Advertisement

South Korea unveils new visa for foreign K-pop trainees in tourism push

South Korea will introduce a new K-culture visa for foreign trainees in the entertainment industry, Seoul's Finance Ministry announced Monday. The "Korean Wave" of cultural exports such as K-pop and K-dramas has driven overseas tourism to South Korea, as seen at a BTS fan event in 2023. File Photo by Thomas Maresca/UPI
South Korea will introduce a new K-culture visa for foreign trainees in the entertainment industry, Seoul's Finance Ministry announced Monday. The "Korean Wave" of cultural exports such as K-pop and K-dramas has driven overseas tourism to South Korea, as seen at a BTS fan event in 2023. File Photo by Thomas Maresca/UPI

SEOUL, June 17 (UPI) -- South Korea will introduce a new K-culture visa for foreigners to receive entertainment industry training as part of a comprehensive plan to boost inbound tourism unveiled Monday.

The visa will be launched on a trial basis this year, the South Korean Finance Ministry announced, in an effort to leverage the overwhelming global popularity of Hallyu, or the "Korean Wave" of cultural exports. It will allow foreigners to stay in the country for extended periods while studying at training academies in fields such as K-pop, choreography and modeling.

Advertisement

Tourist arrivals to South Korea have been skewing younger in recent years and K-content is cited as the top attraction for those in their 20s and 30s, according to the ministry.

The government is also considering expanding a digital nomad visa for foreigners to live in Korea while working remotely.

A one-year pilot of the digital nomad visa began in January, and officials are looking at adding region-specific offerings to give foreigners more incentives and options to stay in the country.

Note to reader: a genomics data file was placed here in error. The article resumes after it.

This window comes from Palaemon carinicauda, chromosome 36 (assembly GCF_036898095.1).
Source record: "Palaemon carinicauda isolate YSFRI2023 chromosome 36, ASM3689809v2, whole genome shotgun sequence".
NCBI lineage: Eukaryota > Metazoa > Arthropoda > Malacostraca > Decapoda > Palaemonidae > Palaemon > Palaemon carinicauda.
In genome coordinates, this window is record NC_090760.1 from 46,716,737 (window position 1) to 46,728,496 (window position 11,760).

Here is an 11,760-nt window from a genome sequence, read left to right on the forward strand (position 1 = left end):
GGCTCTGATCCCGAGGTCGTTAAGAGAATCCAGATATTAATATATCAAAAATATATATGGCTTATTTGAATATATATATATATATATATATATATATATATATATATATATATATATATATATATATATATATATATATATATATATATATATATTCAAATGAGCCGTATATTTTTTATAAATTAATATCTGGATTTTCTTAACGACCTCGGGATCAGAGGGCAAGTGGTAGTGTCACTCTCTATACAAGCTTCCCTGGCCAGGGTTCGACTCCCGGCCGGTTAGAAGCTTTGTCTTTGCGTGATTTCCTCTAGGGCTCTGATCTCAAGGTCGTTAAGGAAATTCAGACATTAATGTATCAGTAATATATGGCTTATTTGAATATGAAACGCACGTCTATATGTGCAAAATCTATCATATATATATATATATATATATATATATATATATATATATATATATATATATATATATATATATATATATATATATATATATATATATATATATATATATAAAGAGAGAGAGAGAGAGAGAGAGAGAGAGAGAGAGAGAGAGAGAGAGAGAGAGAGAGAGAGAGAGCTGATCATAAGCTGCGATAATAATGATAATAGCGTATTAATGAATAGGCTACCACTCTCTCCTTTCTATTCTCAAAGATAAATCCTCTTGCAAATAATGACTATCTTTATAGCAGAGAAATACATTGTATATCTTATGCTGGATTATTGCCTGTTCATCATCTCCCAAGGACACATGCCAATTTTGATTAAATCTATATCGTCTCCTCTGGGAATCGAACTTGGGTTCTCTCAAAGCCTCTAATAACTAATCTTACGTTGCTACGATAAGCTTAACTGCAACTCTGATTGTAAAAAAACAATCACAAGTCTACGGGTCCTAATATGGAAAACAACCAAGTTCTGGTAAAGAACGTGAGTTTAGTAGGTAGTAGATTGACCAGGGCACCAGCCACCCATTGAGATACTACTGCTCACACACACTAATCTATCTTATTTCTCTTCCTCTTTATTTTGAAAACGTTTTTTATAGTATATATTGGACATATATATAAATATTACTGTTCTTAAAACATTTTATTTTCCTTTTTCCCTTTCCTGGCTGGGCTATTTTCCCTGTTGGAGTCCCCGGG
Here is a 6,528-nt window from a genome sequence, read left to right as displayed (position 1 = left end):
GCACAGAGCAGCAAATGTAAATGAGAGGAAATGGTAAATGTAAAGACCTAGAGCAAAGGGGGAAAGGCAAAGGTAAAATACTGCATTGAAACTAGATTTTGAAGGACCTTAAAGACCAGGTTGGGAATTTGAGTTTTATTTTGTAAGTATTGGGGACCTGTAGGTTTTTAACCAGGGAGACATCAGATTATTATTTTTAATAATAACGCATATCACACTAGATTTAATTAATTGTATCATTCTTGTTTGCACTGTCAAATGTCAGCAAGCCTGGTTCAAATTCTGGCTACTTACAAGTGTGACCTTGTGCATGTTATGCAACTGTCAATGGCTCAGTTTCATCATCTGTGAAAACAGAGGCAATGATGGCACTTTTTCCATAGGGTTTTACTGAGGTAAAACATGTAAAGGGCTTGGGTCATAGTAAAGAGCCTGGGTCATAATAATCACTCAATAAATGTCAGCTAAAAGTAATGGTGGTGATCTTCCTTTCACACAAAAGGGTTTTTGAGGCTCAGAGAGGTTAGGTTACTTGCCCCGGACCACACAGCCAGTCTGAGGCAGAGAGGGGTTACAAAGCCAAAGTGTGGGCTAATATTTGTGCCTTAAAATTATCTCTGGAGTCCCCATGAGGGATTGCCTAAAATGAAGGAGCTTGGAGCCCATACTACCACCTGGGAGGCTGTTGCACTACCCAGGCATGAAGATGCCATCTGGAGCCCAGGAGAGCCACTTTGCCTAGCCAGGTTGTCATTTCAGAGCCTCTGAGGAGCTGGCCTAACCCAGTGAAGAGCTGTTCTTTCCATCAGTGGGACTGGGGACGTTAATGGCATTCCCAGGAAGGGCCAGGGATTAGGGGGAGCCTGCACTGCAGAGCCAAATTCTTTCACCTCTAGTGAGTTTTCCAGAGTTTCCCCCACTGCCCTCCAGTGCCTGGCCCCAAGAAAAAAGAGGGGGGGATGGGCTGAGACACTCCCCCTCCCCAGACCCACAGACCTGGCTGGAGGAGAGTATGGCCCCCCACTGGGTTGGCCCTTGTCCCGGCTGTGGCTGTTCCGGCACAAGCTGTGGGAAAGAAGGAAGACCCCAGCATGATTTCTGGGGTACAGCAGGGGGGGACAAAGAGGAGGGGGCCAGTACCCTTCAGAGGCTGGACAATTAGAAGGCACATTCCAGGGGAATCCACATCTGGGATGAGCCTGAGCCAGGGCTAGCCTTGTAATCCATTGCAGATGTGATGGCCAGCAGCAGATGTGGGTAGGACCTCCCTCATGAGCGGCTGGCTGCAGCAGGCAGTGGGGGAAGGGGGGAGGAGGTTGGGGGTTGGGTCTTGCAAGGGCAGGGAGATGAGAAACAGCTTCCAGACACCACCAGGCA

The moves are part of an overall plan to lift the tourism sector as it continues to rebound from the impact of the COVID-19 pandemic.

Advertisement

The number of foreign arrivals in South Korea swelled from a pandemic low of 970,000 in 2021 to 11 million in 2023, the ministry said. In 2019, some 17.5 million people visited South Korea.

While arrivals are climbing, tourism revenue has been slower to recover. Through April of this year, visitor numbers reached 90% of the level before the pandemic -- but spending was only at 70%.

A move away from group tours to individual travel and an increased emphasis on cultural experiences rather than shopping are the primary reasons, according to officials.

The average length of stay has also decreased, from 7.8 days last year to 6.5 days this year. Specialized visas for K-culture trainees and digital nomads will stimulate longer-term stays, the government hopes, as it has set a target of 30 million tourists visiting Korea and $30 billion in tourism revenue by 2027.

Other measures announced Monday aim to reduce visa issuance times and streamline entry procedures for foreign visitors.

Short-term public transit passes, expanded foreign language content on domestic apps and new flight routes with countries such as Indonesia and Mongolia will also be introduced.

Latest Headlines